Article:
Two weeks ago, the Comodo Threat Research Lab discovered a malware campaign aimed at businesses and consumers using the WhatsApp mobile messaging service. That attack used official looking emails masquerading as WhatsApp content.
Now Comodo’s researchers have identified a similar phishing campaign targeting Facebook users, which it believes was created by the same group behind the WhatsApp malware.
The new Facebook campaign tries to represent itself as an email from Facebook which states there is a new message for the recipient.
The subject headings of the emails, which are similar to those used to spread the WhatsApp malware, include:
- A brief vocal e-mail was delivered. sele
- An audio announcement has been delivered! Lucqmc
- An audible warning has been missed. Yqr
- You got a vocal memo! Fcqw
- You recently missed a short audible notice. Rtn
- Ein Videohinweis wurde vermisst! squy (German for “a video note was missed”)
Comodo says “Each subject line ends with a set of random characters like ‘sele’ or ‘Yqr’. These are most likely being used to bypass antispam products rather than identify the user”.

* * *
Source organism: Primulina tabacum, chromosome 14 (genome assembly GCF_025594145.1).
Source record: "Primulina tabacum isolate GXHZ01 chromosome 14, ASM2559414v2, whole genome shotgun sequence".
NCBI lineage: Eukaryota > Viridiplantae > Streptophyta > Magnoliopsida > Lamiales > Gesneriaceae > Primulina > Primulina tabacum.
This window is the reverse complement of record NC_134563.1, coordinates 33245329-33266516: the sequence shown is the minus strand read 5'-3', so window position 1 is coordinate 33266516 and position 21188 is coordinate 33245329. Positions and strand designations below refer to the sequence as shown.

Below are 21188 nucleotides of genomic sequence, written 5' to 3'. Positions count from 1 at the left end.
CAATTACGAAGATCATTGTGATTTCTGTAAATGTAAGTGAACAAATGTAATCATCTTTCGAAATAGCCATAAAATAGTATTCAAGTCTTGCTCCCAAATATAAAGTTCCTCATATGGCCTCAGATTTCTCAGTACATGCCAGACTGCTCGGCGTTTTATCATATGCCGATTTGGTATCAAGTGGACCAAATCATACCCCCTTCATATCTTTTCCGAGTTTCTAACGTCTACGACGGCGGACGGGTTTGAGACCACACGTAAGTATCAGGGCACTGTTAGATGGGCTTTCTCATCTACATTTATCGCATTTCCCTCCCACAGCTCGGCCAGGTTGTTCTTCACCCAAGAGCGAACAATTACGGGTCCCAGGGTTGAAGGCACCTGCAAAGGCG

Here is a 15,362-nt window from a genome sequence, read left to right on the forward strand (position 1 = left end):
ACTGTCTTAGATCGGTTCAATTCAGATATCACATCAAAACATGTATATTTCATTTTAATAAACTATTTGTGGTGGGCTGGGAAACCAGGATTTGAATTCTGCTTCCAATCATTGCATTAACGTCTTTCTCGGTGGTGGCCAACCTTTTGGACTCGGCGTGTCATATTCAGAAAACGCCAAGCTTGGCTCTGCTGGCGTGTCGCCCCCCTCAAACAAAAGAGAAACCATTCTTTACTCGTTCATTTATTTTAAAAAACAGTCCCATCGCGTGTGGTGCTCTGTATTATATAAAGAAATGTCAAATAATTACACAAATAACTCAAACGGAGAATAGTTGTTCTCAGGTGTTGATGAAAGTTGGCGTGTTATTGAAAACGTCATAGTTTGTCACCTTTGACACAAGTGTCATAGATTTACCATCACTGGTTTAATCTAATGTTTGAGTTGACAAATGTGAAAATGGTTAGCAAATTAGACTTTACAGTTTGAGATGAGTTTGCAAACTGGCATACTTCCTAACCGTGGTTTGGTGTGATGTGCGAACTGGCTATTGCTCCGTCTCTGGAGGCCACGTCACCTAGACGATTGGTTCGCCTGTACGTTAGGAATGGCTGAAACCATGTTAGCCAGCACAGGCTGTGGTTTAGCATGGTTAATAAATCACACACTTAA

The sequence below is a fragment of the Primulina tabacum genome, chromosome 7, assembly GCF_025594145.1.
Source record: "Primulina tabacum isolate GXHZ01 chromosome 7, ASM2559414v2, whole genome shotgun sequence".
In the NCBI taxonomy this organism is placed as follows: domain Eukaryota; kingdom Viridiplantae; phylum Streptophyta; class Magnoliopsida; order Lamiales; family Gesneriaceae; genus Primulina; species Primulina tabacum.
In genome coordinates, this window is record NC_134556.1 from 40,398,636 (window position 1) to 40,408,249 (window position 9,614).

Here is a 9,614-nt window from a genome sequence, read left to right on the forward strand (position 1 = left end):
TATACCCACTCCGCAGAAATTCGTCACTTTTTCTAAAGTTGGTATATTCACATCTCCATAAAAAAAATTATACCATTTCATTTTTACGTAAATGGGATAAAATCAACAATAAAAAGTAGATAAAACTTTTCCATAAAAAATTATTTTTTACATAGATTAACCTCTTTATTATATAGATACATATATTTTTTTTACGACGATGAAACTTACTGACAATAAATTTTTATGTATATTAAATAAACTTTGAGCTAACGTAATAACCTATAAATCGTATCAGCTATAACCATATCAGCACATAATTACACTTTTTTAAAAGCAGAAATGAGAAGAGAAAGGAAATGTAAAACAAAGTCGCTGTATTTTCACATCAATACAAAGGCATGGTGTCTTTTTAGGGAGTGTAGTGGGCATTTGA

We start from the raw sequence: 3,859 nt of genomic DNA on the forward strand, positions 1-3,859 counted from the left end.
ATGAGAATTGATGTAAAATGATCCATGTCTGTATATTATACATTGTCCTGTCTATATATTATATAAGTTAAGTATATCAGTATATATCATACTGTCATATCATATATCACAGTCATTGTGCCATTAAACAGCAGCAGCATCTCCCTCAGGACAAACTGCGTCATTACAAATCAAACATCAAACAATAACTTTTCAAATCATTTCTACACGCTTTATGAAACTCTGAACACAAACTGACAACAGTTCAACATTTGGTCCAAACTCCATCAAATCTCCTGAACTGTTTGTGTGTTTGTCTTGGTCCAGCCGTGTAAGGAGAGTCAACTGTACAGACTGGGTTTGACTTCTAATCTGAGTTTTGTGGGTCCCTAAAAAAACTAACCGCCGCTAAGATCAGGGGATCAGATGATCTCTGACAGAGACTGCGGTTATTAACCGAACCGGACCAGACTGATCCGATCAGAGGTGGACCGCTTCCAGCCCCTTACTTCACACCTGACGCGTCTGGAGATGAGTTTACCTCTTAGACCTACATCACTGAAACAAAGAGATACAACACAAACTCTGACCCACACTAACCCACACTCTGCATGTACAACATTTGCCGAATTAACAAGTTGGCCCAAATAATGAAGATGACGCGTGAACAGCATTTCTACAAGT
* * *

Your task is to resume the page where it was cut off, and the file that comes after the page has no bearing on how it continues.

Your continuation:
The malware is in a .zip file, sent as an attachment. Comodo has identified this as a variant of the “Nivdort” malware family.
Commenting on the findings, Fatih Orhan, Director of Technology for Comodo and the Comodo Threat Research Lab said:
In this age of cyberattacks, being exposed to phishing is a destiny for every company, well-known or not. It may not be the most groundbreaking attack method cybercriminals use — but there’s no denying that they’re becoming more clever when crafting their messages. More frequently, they’re using ‘too good to be true’ promises and action-oriented language in the subject lines to entice recipients to open the emails, click the links or attachments and spread the malware. Users should be cautious of any email that requires information or that redirects to a URL Web page — and especially if there is a file download.